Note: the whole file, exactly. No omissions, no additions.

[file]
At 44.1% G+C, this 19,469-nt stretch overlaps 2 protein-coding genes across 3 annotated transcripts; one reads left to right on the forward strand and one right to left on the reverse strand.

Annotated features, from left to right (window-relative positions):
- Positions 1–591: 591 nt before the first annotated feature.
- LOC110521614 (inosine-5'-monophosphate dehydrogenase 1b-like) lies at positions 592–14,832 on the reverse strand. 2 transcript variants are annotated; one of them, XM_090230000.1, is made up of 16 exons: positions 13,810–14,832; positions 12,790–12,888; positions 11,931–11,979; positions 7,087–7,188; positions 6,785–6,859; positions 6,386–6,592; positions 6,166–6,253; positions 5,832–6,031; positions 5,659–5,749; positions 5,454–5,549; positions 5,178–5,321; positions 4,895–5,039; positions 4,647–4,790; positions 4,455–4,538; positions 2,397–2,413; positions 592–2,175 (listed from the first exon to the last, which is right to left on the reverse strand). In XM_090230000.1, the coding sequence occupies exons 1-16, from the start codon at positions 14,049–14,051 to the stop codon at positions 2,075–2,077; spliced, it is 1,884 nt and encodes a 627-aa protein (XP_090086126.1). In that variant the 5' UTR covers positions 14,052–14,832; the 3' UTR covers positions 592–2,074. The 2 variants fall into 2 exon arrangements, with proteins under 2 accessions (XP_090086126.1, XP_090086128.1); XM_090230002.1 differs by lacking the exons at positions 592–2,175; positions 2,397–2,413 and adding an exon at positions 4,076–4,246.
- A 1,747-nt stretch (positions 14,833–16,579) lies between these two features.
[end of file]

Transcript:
At 44.1% G+C, this 19,469-nt stretch overlaps 2 protein-coding genes across 3 annotated transcripts; one reads left to right on the forward strand and one right to left on the reverse strand.

Annotated features, from left to right (window-relative positions):
- Positions 1–591: 591 nt before the first annotated feature.
- LOC110521614 (inosine-5'-monophosphate dehydrogenase 1b-like) lies at positions 592–14,832 on the reverse strand. 2 transcript variants are annotated; one of them, XM_090230000.1, is made up of 16 exons: positions 13,810–14,832; positions 12,790–12,888; positions 11,931–11,979; positions 7,087–7,188; positions 6,785–6,859; positions 6,386–6,592; positions 6,166–6,253; positions 5,832–6,031; positions 5,659–5,749; positions 5,454–5,549; positions 5,178–5,321; positions 4,895–5,039; positions 4,647–4,790; positions 4,455–4,538; positions 2,397–2,413; positions 592–2,175 (listed from the first exon to the last, which is right to left on the reverse strand). In XM_090230000.1, the coding sequence occupies exons 1-16, from the start codon at positions 14,049–14,051 to the stop codon at positions 2,075–2,077; spliced, it is 1,884 nt and encodes a 627-aa protein (XP_090086126.1). In that variant the 5' UTR covers positions 14,052–14,832; the 3' UTR covers positions 592–2,074. The 2 variants fall into 2 exon arrangements, with proteins under 2 accessions (XP_090086126.1, XP_090086128.1); XM_090230002.1 differs by lacking the exons at positions 592–2,175; positions 2,397–2,413 and adding an exon at positions 4,076–4,246.
- A 1,747-nt stretch (positions 14,833–16,579) lies between these two features.